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Ken Perrotte’s Outdoors Column: Winners, stinkers among Assembly bills

The Virginia General Assembly began its second full week in session with more than 1,500 legislative proposals filed, including several of interest to the outdoors community.

Several bills attempt to overturn all or part of the ban on hunting on Sundays. Most will be heard at 2 p.m. tomorrow in the Senate Committee on Agriculture, Conservation and Natural Resources.

These are among the bills the nearly 3,000-member “Legalize Virginia Sunday Hunting for All” Facebook page proponents endorse. Del. L. Scott Lingamfelter’s bill (HB 921) currently has seven co-patrons in the House of Delegates and two in the Senate.

Other bills that would partially alleviate the ban include Del. Michael J. Webert’s HB 369, which would allow Sunday hunting on private lands by anyone who has permission of the landowner.

Sen. J. Chapman Peterson has SB 173, which would allow landowners to hunt on their own property on Sundays. It would also allow persons who have the written permission of the landowner to hunt on the landowner’s property on Sundays.

Del. James W. Morefield’s HB 989 would allow Sunday hunting between 2 p.m. and sunset, while Del. David I. Ramadan’s HB 1002 would modify the law to allow Sunday hunting on private lands in Fairfax, Fauquier, Loudoun and Prince William counties.

Analysis: There seems to be more elected support than ever for overturning the ban. The issue may hinge on whether any bills are allowed out of committee. Some of the bills will be heard at 2 p.m. today in the House of Delegates Committee on Agriculture, Chesapeake and Natural Resources.

A host of bills targeting Virginia Department of Game and Inland Fisheries operations, especially in the law enforcement area, have come out of the Northern Neck.

Sen. Richard Stuart wants to change the name of conservation police officers back to game warden with SB 17. His SB 26 would limit their authority to stop a person for the purpose of determining compliance with the laws, rules and regulations of the commonwealth or its localities without reasonable suspicion of criminal activity.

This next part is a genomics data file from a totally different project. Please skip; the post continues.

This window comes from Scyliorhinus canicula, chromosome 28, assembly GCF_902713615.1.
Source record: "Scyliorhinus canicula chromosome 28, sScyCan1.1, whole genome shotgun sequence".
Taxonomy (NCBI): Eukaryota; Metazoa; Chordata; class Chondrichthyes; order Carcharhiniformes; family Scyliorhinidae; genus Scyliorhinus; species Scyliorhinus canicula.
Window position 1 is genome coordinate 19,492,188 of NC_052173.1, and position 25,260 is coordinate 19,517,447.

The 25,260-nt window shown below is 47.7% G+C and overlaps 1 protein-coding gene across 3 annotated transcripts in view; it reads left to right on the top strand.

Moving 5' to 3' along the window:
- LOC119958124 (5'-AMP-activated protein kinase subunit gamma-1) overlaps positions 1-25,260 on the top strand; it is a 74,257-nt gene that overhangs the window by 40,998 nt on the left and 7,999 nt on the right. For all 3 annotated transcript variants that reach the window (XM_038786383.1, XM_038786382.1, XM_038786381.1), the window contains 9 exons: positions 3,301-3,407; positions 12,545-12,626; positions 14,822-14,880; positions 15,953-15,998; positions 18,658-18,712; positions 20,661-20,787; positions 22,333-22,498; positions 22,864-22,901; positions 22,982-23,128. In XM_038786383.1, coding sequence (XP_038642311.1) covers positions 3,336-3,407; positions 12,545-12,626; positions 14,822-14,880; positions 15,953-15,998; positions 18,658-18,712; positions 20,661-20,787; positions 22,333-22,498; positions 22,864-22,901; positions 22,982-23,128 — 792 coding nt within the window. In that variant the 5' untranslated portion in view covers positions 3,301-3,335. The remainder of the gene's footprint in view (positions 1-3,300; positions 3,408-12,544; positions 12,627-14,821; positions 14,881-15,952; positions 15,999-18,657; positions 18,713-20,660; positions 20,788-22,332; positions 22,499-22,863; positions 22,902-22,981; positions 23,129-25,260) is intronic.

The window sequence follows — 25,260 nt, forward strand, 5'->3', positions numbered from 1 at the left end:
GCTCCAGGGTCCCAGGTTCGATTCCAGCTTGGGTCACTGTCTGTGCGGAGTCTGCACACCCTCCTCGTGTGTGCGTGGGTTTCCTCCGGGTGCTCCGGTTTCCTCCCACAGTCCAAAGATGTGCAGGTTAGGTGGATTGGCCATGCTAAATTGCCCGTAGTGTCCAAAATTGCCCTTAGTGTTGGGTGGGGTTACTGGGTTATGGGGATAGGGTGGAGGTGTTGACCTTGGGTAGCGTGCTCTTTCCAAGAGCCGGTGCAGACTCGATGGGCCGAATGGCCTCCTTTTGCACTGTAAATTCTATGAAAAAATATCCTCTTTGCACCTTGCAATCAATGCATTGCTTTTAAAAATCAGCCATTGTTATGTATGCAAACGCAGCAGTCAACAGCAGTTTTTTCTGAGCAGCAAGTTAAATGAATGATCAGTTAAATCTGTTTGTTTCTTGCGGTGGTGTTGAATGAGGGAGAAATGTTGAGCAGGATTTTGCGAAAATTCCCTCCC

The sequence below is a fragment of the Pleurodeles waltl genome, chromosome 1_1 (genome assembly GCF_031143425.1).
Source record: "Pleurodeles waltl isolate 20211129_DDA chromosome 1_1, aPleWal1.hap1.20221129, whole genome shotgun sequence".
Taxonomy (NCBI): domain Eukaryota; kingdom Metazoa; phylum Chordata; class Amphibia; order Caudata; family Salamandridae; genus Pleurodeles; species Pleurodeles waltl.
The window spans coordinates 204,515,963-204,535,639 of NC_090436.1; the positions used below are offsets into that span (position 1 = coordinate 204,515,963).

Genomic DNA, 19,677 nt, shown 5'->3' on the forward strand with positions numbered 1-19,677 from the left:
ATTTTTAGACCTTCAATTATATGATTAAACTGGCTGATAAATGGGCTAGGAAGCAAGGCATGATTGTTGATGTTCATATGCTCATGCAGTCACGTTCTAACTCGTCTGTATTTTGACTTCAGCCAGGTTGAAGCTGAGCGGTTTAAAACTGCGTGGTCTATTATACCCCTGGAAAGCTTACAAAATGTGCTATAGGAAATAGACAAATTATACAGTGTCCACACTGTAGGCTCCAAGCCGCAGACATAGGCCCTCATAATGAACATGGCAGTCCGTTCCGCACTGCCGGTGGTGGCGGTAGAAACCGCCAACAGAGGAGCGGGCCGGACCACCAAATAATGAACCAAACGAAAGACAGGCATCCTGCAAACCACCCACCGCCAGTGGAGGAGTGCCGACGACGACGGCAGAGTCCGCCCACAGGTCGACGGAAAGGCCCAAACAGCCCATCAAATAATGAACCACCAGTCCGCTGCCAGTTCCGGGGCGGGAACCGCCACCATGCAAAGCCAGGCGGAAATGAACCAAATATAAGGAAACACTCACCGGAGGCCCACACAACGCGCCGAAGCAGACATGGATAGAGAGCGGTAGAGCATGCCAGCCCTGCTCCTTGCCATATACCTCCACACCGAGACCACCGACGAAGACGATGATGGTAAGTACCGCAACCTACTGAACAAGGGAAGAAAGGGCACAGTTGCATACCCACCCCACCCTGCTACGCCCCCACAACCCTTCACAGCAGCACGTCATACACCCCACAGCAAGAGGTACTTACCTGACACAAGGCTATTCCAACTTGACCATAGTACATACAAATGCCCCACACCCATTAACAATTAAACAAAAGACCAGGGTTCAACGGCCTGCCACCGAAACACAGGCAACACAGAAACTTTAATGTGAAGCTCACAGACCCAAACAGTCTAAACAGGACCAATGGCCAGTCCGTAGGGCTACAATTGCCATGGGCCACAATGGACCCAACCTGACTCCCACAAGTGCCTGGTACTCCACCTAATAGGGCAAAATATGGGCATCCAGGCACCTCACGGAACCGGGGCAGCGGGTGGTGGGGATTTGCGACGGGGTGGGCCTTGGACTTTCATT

The bill also would repeal a section of the code allowing conservation police officers to inspect game and fish for the purposes of enforcing bag and creel limits without first making an arrest.

In a bit of Northern Neck piling on, freshman Del. Margaret Ransone introduced HB 150, which would require the DGIF board to prohibit conservation police officers from hunting or fishing in areas they are assigned to patrol.

Analysis: This appears personal between Stuart and the DGIF, and there isn’t space here to address possible motives.

The Conservation Police Officer chapter of the Police Benevolent Association issued a statement noting that the current title of conservation police officer defines their law enforcement role, adding that the word “police” is universally recognized by numerous cultures. The officers feel the current name provides for “enhanced safety of our officers.”

The PBA’s response to SB 26 was succinct: “Stripping Conservation Police Officers of their authority to conduct inspections of hunters and anglers would set conservation law enforcement back to a time before 1903 when the first Game Warden was appointed. This bill places our wildlife resources and the safety of the public at risk.”

I think most sportsmen and law-abiding conservationists would agree on most of these points.

Stuart also wants to remove Virginia from the Atlantic States Marine Fisheries Compact, and his SB 18 would remove authorization for membership.